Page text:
starting your seeds
starting your seeds

starting your seeds

It’s that time!  Every winter I pull up this post with the hopes of inspiring some new yard gardeners or suburban farmers.  Always glad to collect any other ideas you may have so comment away! ~cameron

Oh, where to begin?!  It’s the time of year when I move the tall metal shelves in front of the French doors in the den and get ready to start the seeds.  My daughter rolls her eyes as apparently, it is not the type of decor that will impress her friends.  The wheelbarrow is set up outside the back door so I can mix the compost and dirt.  I get a little hyper about watering the seeds as many rounds have been lost by not keeping the soil damp enough.  The cats compete with the shelf for the “sweet spot” of sunshine.  Starting seeds represents the beginning of our growing season, and for me, also symbolizes the joy of new life.

seed starts group

So–what have I learned about starting seeds certainly wouldn’t fill a book, but as I look through my journals, there are few lessons I’d like to share.

I will say that in my effort to upcycle, I have tried a variety of containers for raising seeds.  In this quest, I will sadly tell you that egg cartons just didn’t work for me.  I can’t tell you how excited I was last year (2011) as I found the dozen x dozen egg crates at a local restaurant’s recycling/upcycling pile.  PERFECT!  I grabbed as many as I could and came home feeling a little smug with my great find.  Well, in spite of covering them to create a greenhouse effect, what I found was that the carton would soak up too much of the water and the dirt on top would stay too dry.   Even trying to spray them with a fine mist didn’t seem to work as well either.  Then the egg crates started falling apart.  Ugh.  Not pretty.

egg crates

In an effort to reduce plastic waste, I had been saving all the rectangular containers that my organic spinach and mixed greens come in from the store.  I’ve also found that strawberry containers with their holes become nice little greenhouses too.  What worked with those containers–easy to move, self-contained, easy to label, dirt stayed moist, seedlings thrived.  Yep–been saving my containers this year so I have plenty to use.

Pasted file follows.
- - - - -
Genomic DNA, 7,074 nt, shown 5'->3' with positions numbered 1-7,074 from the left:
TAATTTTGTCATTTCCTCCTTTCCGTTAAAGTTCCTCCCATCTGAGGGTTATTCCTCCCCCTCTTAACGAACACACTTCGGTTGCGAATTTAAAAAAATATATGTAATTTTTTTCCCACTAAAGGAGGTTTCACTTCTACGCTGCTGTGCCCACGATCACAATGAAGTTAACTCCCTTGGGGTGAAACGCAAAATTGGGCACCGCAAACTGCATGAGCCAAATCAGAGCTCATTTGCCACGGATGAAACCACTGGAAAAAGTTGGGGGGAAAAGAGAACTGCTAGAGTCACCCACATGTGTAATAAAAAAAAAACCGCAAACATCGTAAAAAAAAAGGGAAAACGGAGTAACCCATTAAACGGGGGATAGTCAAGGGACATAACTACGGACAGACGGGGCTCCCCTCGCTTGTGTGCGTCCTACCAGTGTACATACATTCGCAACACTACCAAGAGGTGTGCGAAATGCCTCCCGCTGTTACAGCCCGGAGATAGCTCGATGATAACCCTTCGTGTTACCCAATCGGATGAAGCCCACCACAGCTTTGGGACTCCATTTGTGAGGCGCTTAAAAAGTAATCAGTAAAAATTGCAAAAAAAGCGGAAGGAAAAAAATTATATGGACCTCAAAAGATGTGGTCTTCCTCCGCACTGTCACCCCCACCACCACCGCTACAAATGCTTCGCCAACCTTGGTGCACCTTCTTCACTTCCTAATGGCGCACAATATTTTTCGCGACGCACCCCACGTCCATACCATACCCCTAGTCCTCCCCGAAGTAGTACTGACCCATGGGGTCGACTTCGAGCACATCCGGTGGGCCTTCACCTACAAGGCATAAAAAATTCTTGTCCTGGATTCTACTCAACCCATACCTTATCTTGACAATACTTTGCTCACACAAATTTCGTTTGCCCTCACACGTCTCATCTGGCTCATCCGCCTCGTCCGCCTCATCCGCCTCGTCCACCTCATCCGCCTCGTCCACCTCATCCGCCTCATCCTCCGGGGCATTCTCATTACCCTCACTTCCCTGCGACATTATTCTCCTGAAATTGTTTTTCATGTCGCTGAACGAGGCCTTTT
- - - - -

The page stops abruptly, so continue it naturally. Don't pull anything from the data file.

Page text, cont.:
I have used the kits you can buy at the local hardware store–a tray, 6-pk containers, a lid.  They worked for me too, not a problem.  I am just trying to be a better steward of our earth and upcycle plastic that already exists.

My other system has included Mason jars.  Great idea for seed starts but not so good for growing seedlings as the soil can become too moist and grow some pretty funky stuff.  You can read more about it here and here.

seed starts acorn squash

So what else have I learned?

  • soil is key–I use organic soil with organic mushroom compost, organic sphangum, and my own compost
  • I like to wet my soil before shoveling it into the containers/seed pots
  • a fine spray mister is helpful for keeping the top of the soil and the delicate seedling moist without drowning them
  • I turn my seedlings around regularly so the ones in the back get moved toward the front too
  • while I used to think it was time consuming, I have found a difference in taking sandpaper to larger, harder seeds
  • soaking seeds can be helpful as well

Most importantly, remember your seeds are like young children–the more time, care, and energy you put into them when they’re young, the better they’ll be when they begin to grow and produce.  Starting them with the most healthy soil mix and plenty of water and sun will help them be stronger as they mature.

And my most favorite thing about starting seeds–that incredible rush I feel when the first green shoots pop through the dirt.  Best feeling, bar none!

seed starts kale

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